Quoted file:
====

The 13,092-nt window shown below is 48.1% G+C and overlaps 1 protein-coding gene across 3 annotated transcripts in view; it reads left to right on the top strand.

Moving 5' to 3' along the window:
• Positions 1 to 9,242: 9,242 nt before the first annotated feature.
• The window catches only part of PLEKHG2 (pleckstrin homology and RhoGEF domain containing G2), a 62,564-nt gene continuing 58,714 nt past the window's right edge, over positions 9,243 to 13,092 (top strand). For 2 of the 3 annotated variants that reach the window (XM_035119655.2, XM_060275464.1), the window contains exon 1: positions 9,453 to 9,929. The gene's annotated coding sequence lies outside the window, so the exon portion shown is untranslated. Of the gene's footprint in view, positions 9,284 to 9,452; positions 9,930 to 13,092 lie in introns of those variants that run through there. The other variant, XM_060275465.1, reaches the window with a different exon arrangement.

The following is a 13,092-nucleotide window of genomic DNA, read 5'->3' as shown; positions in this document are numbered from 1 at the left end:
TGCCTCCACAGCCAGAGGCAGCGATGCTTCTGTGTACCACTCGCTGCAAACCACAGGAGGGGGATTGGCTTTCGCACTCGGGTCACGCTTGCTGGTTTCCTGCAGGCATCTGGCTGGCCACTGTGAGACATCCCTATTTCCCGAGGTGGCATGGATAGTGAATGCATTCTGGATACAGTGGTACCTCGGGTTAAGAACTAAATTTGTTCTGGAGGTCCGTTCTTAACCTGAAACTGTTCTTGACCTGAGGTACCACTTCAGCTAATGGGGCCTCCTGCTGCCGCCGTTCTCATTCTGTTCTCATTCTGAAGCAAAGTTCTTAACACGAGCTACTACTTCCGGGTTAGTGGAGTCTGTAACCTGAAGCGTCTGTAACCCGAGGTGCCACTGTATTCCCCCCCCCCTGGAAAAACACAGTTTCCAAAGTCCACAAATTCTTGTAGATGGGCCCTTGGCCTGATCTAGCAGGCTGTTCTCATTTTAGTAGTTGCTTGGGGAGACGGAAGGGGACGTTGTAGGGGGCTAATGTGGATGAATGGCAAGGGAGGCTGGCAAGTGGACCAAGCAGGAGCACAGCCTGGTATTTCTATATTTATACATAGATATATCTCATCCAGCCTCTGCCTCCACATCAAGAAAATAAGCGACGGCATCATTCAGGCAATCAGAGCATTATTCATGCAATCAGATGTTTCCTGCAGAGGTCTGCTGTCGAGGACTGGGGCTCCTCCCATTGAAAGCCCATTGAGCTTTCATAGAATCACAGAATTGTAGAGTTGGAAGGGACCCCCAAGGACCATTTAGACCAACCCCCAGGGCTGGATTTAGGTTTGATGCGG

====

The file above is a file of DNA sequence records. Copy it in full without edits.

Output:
The 13,092-nt window shown below is 48.1% G+C and overlaps 1 protein-coding gene across 3 annotated transcripts in view; it reads left to right on the top strand.

Moving 5' to 3' along the window:
• Positions 1 to 9,242: 9,242 nt before the first annotated feature.
• The window catches only part of PLEKHG2 (pleckstrin homology and RhoGEF domain containing G2), a 62,564-nt gene continuing 58,714 nt past the window's right edge, over positions 9,243 to 13,092 (top strand). For 2 of the 3 annotated variants that reach the window (XM_035119655.2, XM_060275464.1), the window contains exon 1: positions 9,453 to 9,929. The gene's annotated coding sequence lies outside the window, so the exon portion shown is untranslated. Of the gene's footprint in view, positions 9,284 to 9,452; positions 9,930 to 13,092 lie in introns of those variants that run through there. The other variant, XM_060275465.1, reaches the window with a different exon arrangement.

The following is a 13,092-nucleotide window of genomic DNA, read 5'->3' as shown; positions in this document are numbered from 1 at the left end:
TGCCTCCACAGCCAGAGGCAGCGATGCTTCTGTGTACCACTCGCTGCAAACCACAGGAGGGGGATTGGCTTTCGCACTCGGGTCACGCTTGCTGGTTTCCTGCAGGCATCTGGCTGGCCACTGTGAGACATCCCTATTTCCCGAGGTGGCATGGATAGTGAATGCATTCTGGATACAGTGGTACCTCGGGTTAAGAACTAAATTTGTTCTGGAGGTCCGTTCTTAACCTGAAACTGTTCTTGACCTGAGGTACCACTTCAGCTAATGGGGCCTCCTGCTGCCGCCGTTCTCATTCTGTTCTCATTCTGAAGCAAAGTTCTTAACACGAGCTACTACTTCCGGGTTAGTGGAGTCTGTAACCTGAAGCGTCTGTAACCCGAGGTGCCACTGTATTCCCCCCCCCCTGGAAAAACACAGTTTCCAAAGTCCACAAATTCTTGTAGATGGGCCCTTGGCCTGATCTAGCAGGCTGTTCTCATTTTAGTAGTTGCTTGGGGAGACGGAAGGGGACGTTGTAGGGGGCTAATGTGGATGAATGGCAAGGGAGGCTGGCAAGTGGACCAAGCAGGAGCACAGCCTGGTATTTCTATATTTATACATAGATATATCTCATCCAGCCTCTGCCTCCACATCAAGAAAATAAGCGACGGCATCATTCAGGCAATCAGAGCATTATTCATGCAATCAGATGTTTCCTGCAGAGGTCTGCTGTCGAGGACTGGGGCTCCTCCCATTGAAAGCCCATTGAGCTTTCATAGAATCACAGAATTGTAGAGTTGGAAGGGACCCCCAAGGACCATTTAGACCAACCCCCAGGGCTGGATTTAGGTTTGATGCGG